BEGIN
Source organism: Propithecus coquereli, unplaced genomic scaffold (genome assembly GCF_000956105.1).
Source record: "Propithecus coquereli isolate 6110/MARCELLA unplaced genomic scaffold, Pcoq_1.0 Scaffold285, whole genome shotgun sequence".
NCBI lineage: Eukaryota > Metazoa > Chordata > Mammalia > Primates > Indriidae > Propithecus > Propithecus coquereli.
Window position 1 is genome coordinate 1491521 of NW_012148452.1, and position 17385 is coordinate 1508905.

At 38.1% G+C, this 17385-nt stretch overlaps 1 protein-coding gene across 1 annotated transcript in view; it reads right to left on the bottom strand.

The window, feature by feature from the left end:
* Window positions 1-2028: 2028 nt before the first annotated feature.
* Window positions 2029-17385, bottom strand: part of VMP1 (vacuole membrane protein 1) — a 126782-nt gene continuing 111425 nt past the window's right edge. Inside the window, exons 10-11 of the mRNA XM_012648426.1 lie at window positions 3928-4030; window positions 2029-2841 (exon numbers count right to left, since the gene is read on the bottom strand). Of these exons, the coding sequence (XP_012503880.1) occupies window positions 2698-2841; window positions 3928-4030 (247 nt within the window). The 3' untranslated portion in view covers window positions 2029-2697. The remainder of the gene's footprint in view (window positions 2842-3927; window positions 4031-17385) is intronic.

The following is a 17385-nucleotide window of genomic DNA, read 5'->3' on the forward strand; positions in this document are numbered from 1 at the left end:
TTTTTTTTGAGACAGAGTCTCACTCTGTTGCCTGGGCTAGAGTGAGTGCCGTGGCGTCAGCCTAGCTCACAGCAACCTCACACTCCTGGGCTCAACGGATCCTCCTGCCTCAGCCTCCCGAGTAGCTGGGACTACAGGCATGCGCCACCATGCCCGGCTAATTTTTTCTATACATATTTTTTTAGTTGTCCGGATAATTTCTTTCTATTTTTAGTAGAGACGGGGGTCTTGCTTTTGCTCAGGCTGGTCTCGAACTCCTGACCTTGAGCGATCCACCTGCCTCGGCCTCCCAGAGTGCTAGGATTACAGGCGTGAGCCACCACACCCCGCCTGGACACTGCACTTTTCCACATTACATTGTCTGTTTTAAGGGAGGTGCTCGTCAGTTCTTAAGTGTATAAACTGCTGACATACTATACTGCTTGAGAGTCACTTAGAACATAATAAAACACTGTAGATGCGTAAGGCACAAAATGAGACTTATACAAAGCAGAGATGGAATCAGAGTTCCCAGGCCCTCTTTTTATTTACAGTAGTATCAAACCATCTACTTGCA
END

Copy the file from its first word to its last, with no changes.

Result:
Source organism: Propithecus coquereli, unplaced genomic scaffold (genome assembly GCF_000956105.1).
Source record: "Propithecus coquereli isolate 6110/MARCELLA unplaced genomic scaffold, Pcoq_1.0 Scaffold285, whole genome shotgun sequence".
NCBI lineage: Eukaryota > Metazoa > Chordata > Mammalia > Primates > Indriidae > Propithecus > Propithecus coquereli.
Window position 1 is genome coordinate 1491521 of NW_012148452.1, and position 17385 is coordinate 1508905.

At 38.1% G+C, this 17385-nt stretch overlaps 1 protein-coding gene across 1 annotated transcript in view; it reads right to left on the bottom strand.

The window, feature by feature from the left end:
* Window positions 1-2028: 2028 nt before the first annotated feature.
* Window positions 2029-17385, bottom strand: part of VMP1 (vacuole membrane protein 1) — a 126782-nt gene continuing 111425 nt past the window's right edge. Inside the window, exons 10-11 of the mRNA XM_012648426.1 lie at window positions 3928-4030; window positions 2029-2841 (exon numbers count right to left, since the gene is read on the bottom strand). Of these exons, the coding sequence (XP_012503880.1) occupies window positions 2698-2841; window positions 3928-4030 (247 nt within the window). The 3' untranslated portion in view covers window positions 2029-2697. The remainder of the gene's footprint in view (window positions 2842-3927; window positions 4031-17385) is intronic.

The following is a 17385-nucleotide window of genomic DNA, read 5'->3' on the forward strand; positions in this document are numbered from 1 at the left end:
TTTTTTTTGAGACAGAGTCTCACTCTGTTGCCTGGGCTAGAGTGAGTGCCGTGGCGTCAGCCTAGCTCACAGCAACCTCACACTCCTGGGCTCAACGGATCCTCCTGCCTCAGCCTCCCGAGTAGCTGGGACTACAGGCATGCGCCACCATGCCCGGCTAATTTTTTCTATACATATTTTTTTAGTTGTCCGGATAATTTCTTTCTATTTTTAGTAGAGACGGGGGTCTTGCTTTTGCTCAGGCTGGTCTCGAACTCCTGACCTTGAGCGATCCACCTGCCTCGGCCTCCCAGAGTGCTAGGATTACAGGCGTGAGCCACCACACCCCGCCTGGACACTGCACTTTTCCACATTACATTGTCTGTTTTAAGGGAGGTGCTCGTCAGTTCTTAAGTGTATAAACTGCTGACATACTATACTGCTTGAGAGTCACTTAGAACATAATAAAACACTGTAGATGCGTAAGGCACAAAATGAGACTTATACAAAGCAGAGATGGAATCAGAGTTCCCAGGCCCTCTTTTTATTTACAGTAGTATCAAACCATCTACTTGCA